“I’m not afraid of really getting stuck in and giving people a good elbow. I quite enjoy it,” Ian Stannard says. “I like the games of how you’re going to position yourself into the crosswinds or the corners.”
Chris Froome’s protector has a smile on his face. He’s a genial giant off the bike, but powerful and pitiless on it. Come this year’s Tour de France, he will be throwing his weight around for Team Sky’s flyweight talisman.
“You’ve got to be able to fight, you’ve got to not be scared of flicking people. You’ve got to have a bit of c*** about you – if you can think of a better word…”
Let’s go with ruthlessness, Ian, I suggest. Stannard describes the first week of the 2015 Tour as like “a load of one-day Classics. That’s where I’ll earn my money, looking after Chris through that.”
From the potential crosswinds of Zeeland on stage 2 to the following day’s Mur de Huy approach, the cobbles of stage 4 and – don’t forget – the possibility of more wild winds on the Normandy coast, he will be a busy man.
“My job is to keep Chris at the front, make sure he’s in the best position, look after him out of the corners so he hasn’t got to sprint too hard and dent his energies.
“You’ve got to think of it as a big sugar block: how to look after his sugar block and use mine to help him – if that makes sense,” Stannard says. “Every time you keep chipping at it, that’s your energy going away. And you want to get to the end of the race with as big a sugar block as possible.
“Talking about sugar blocks. This is incredible!” he says, laughing with self-awareness at this quirky extended analogy.
It’s easier said than done. As well as getting instructions in his earpiece from the director and perusing the road book carefully, Stannard will be constantly calculating on the road for Froome. “You’re looking at trees, flags, any of that kind of stuff, to give you a bit of indication of the wind direction. You’re reading what the other teams are doing, how you think they’re going to race.
“You’ve got to watch the road and read it. The advantage of being tall is that I can look over a lot of guys in the bunch and see what’s ahead, whether it’s bending round to the right and the wind’s coming from the left or whatever. It’s pre-positioning yourself in the best place in the bunch.”
Stannard won’t be clocking off for the finales either. “You’ve got the 3km marker that you’ve got to get to, but then you need to stay at the front for the sprint because gaps happen there as well. And they’re real stupid seconds to lose. It’s my job to make sure he’s on the wheel, to create lots of space for him in the bunch – which isn’t easy – and help him get through the gaps.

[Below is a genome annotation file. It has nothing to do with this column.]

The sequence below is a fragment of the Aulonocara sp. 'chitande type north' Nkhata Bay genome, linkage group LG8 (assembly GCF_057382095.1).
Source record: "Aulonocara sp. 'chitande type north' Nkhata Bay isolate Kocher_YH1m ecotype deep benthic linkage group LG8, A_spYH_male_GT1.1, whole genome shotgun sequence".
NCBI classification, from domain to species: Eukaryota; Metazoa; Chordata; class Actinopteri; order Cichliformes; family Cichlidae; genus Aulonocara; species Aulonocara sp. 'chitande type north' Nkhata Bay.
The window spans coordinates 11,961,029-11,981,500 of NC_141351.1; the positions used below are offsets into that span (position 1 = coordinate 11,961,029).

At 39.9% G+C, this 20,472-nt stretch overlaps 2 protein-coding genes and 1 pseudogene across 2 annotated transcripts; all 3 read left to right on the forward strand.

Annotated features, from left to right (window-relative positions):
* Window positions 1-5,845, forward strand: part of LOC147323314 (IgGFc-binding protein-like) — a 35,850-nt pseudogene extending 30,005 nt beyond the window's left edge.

“And not piss off the sprint teams too much, ’cos I’ve been on the other side of that. I know what it’s like when GC guys start to box with the sprint teams. They’re like ‘fuck off, this is our job’.”
The Critérium du Dauphiné, a traditional sharpener for the Tour, was a race of two halves for Stannard and Team Sky. “The team time trial didn’t go well for us: I got dropped real early, which wasn’t good for my confidence leading into the Tour. I’ve done a bit of training to try and address that. Then Wout [Poels] got dropped, Luke [Rowe] had a mechanical and we ended up losing quite a bit of time there. It became quite stressful.
“But it was nice to have some good days in the mountains as a team and really show our dominance. I think we rode well as a unit and we’re all confident heading into the Tour. Three stages and the overall: not bad at all.”
Stannard did some early pulls on mountain stages there, reprising a role he performed at times during the 2013 Tour when working for Froome. So, how is he climbing? “Not too bad for an 80-kilo guy. It’s never going to be amazing but at the end of the day, it’s not my job to be up there with him at Alpe d’Huez.”
After winning the 2013 Tour, Froome gave his Sky team-mates signed yellow jerseys with race numbers and a little plaque. “You move through your career so fast, ticking off things as you go, and you never look back and think ‘I managed to do this, I was a part of that,’” Stannard says. “My girlfriend told me ‘you’ll get to the end of your career and not realise what you’ve done or been part of.’”
Individually, there are his back-to-back Het Nieuwsblad wins to savour. His impressive victory in February was followed by mediocre performances in the most prestigious cobbled races. “The big Classics didn’t quite go how I wanted. I ran out of legs when I got to the 230-kilometre point, which was pretty disappointing. It was a theme in both of them. I’m hoping it’s because I didn’t do a Grand Tour last year. I missed so much time last year – three months – and a bit of racing.”
After fracturing a vertebra in a crash at the 2014 Gent-Wevelgem and spending weeks in a back brace, Stannard can reflect with happiness on an injury-free season that has seen a semi-Classic win and Tour selection.
Although physically recovered, the crash impacted his confidence. “You go rattling down some of these descents now, chasing guys at 70km/h on the wet descents, slipping on the corners. It’s like ‘do I really need to?’ You have to try and overcome it; at the wrong time, that’s very difficult. But when you’re at the front of the race and it’s on, you almost forget about it.
“A bit of old age, a bit of the crash, a bit of having a newborn baby at home, that’s changed things, for sure,” he says.
While the 28-year-old has been with Team Sky since its inception in 2010, his contract expires at the end of the year. Stannard wouldn’t be drawn on his future, but the team’s pick of the British powerhouse for the Tour de France is a strong suggestion of good faith and future intentions.